By 1893, the members began plans to erect a church. The Orkney Church board consisted of David M. Fergus, James Reid, William Sinclair, Donald Garry, John F. Reid, James Fergus, and John Garry. They wrote to the Managing Director, James Armstrong of the York Farmers Colonization Company in Toronto, asking for a donation of land for the church. They soon received a reply that one acre within the South West quarter of Section 19, Township 26, Range 4 West of the Second Meridian was being donated by the Company.
The corner stone was laid June 10, 1893 with missionary Hugh Hamilton and Reverend Frew conducting the service. William Rendall built the pulpit and the fine woodwork in the church.
Cost of erecting the church was $875.00. It was ready for the opening dedication service on June 10, 1894.
Overtime, settlers began attending churches in Yorkton and in 1939; the stone church was used as an extra classroom. In 1958, the school was closed and students began attending the Orcadia School. Both buildings remained unused until 1963 when the Orkney United Women and the Orkney Church Board decided to start some renovations and documenting their history.
Helen Norman, member of the Orkney Historical Society informs us that in the late 1980s, some people were advising them to tear down the old stone school and church. It was suggested that a cairn and plaque be erected in remembrance. The church members refused this plan, and went about raising funds and restoring both buildings. The restoration work was completed in 1989.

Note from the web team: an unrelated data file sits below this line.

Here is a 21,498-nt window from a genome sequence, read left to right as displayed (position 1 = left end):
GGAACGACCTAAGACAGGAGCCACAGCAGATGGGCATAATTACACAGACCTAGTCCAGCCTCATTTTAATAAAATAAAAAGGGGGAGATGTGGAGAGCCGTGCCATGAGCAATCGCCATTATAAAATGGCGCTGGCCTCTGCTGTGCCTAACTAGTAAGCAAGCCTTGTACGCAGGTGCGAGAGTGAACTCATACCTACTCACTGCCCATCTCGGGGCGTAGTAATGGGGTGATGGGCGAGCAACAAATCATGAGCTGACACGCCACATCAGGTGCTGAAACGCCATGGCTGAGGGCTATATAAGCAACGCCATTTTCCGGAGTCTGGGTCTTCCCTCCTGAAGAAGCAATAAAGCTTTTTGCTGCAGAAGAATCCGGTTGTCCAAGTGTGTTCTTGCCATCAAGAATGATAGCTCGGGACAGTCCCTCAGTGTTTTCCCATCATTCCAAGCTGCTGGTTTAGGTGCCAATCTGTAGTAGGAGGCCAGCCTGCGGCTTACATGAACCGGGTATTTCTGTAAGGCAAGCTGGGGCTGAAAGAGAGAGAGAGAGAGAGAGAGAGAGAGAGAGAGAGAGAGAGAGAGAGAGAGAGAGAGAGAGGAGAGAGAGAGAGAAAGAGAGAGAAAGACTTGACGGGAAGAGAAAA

As Helen states; "The stone school and church are our monuments!"
These buildings are indeed a special remembrance of the efforts of the pioneers of Orkney, a group of the York Colony settlers, mostly all of Scottish origin.It is a testimonial to their plans for permanency in this new land.
It is also to be noted, that the York Farmers Colonization Company, whose colonization contract with the Dominion Government had terminated in 1888, was still involved five years later, in the life of the York Colony settlers.
The Orkney Church and School were designated Municipal Heritage Properties April 13, 1982.
The Application for designation was made by the Rural Municipality of Orkney #244.
From the Manitoba Free Press:
— A concert and ball was held at the school December 12, 1888.
—On Dec. 10, 1889 a concert was held at the school. Over 100 people were present, many from Wallace and Yorkton. They held a stage production — a farce entitled "the Grumblers." Dancing followed the event. Miss Gillespie was the teacher, and was engaged for the next season.
From The Regina Leader March 11, 1890:
—The Orkney Literary and Debating Society is still in a flourishing condition. The subject for last week's debate was Stock-raising versus Grain-growing, resulting in favour of stock-raising. The subject of next week's debate is a comic one.
We are half way through the early part of Yorkton's pioneer corporate history — the York Colonists and the founding York Farmers Colonization Company. I believe that the evidence so far supports the picture of settlers from Ontario, Manitoba and the British Isles who are still lobbying and are still hopeful for the Manitoba and North Western Railway to pass through the community. Meantime, they are earning their living, with almost all of them being farmers, many are into stock-raising, some are businessmen and a few are professionals. We have seen the colonists organizing events, erecting buildings, and planning for their future here. They are far from despairing and do not fit the description found in too many writings about Yorkton's past that they were just a "little band of settlers" and "a fledgling" settlement.
Terri Lefebvre Prince,
City of Yorkton Archives,
City of Yorkton,
37 Third Avenue North,